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Robots are using wikiHow to figure out how to cook us breakfast

RoboHow/Michael Memminger
Flipping out.
  • Mike Murphy
By Mike Murphy

Technology editor

Published Last updated This article is more than 2 years old.

If there’s anything you’ve ever needed to know how to do, from building a birdhouse to tying a bowtie to dressing like a “pastel goth,” you’ve probably ended up on wikiHow. Now, robots are using the user-generated advice site to learn how to do all sorts of tasks for us—including making pancakes and pizza.

RoboHow, a group of robotics researchers from multiple European universities, are trying to teach robots how to cook, among other things, MIT Technology Review reported. The robots learn, like most budding cooks these days, through a combination of being shown how to make something by a knowledgable human, and then parsing information from how-to websites and videos, just to make sure.

RoboHow’s robot, the PR2, scans the text of wikiHow and other sites to find the information it needs to complete the task it’s been given. It analyzes the language meant for humans into something it can act upon, in a process called semantic parsing.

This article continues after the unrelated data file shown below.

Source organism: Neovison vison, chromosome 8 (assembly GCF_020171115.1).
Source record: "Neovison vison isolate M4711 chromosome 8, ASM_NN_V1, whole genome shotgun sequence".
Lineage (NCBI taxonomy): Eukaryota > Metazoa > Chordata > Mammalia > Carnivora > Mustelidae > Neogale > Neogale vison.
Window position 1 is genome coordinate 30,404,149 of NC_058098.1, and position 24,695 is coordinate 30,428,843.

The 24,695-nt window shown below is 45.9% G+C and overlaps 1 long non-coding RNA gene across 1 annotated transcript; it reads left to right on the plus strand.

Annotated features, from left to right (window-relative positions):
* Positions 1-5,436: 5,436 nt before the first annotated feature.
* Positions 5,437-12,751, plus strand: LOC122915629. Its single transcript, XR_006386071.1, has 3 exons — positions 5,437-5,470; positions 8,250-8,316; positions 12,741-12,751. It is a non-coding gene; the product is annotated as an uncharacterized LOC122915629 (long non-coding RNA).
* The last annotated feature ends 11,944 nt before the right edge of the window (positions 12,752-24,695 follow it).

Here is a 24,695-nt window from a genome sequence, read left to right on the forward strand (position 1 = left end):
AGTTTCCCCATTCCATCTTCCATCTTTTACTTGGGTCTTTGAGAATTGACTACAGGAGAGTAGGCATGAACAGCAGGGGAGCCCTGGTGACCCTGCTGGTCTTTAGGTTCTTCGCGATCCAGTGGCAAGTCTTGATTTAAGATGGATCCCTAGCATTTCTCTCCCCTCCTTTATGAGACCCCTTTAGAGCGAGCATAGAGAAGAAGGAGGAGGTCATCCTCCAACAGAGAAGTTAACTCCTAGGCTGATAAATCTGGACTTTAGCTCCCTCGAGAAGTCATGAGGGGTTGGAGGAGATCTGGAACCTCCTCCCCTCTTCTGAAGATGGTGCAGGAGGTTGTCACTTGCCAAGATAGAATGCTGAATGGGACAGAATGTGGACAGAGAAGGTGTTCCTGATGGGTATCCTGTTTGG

It’s similar to how IBM’s Watson can take streams of data and turn it into cancer diagnosis recommendations, or make fantasy football recommendations. But hopefully these robots aren’t hooked up with Watson’s cooking division, Chef Watson, or we’ll be in for a brave new world of really weird-tasting robotic food in the future.

There are extra challenges when it comes to teaching robots how to cook. Humans amass a certain amount of general knowledge from just getting on with their lives—we don’t need to be taught how to hold a spatula or a frying pan, as we’ve held similarly shaped objects before. A robot, on the other hand, needs to be taught everything, from the correct grip and right angle to hold a spatula, to opening a bottle, to what a pancake even is.

To make the process more scalable, the researchers at RoboHow are trying to build robots that can be taught general knowledge and apply that to specific tasks. Once a robot learns a task, like extracting chemicals from bottles in a lab, that knowledge is sent to a database that all the other RoboHow robots can access. This means that once one robot can make a decent pancake, all the robots should be able to cook you breakfast.

RoboHow/Michael Memminger
The robots have also mastered the art of making popcorn.

RoboHow’s goal is to create robots that can aid humans in their daily lives, which humans can interact with in much the same way they would with Apple’s Siri, but with less frustrating results, according to Die Welt (link in German). Michael Beetz, the head artificial intelligence researcher at the University of Bremen and a member of the RoboHow research group, told Die Welt that these robots may be ready in a decade.

Let’s hope the robots stick with the cooking sections of wikiHow; other popular wikiHow pages could distract them with instructions on how to kiss, how to get six-pack abs, or how to find out if someone likes them.

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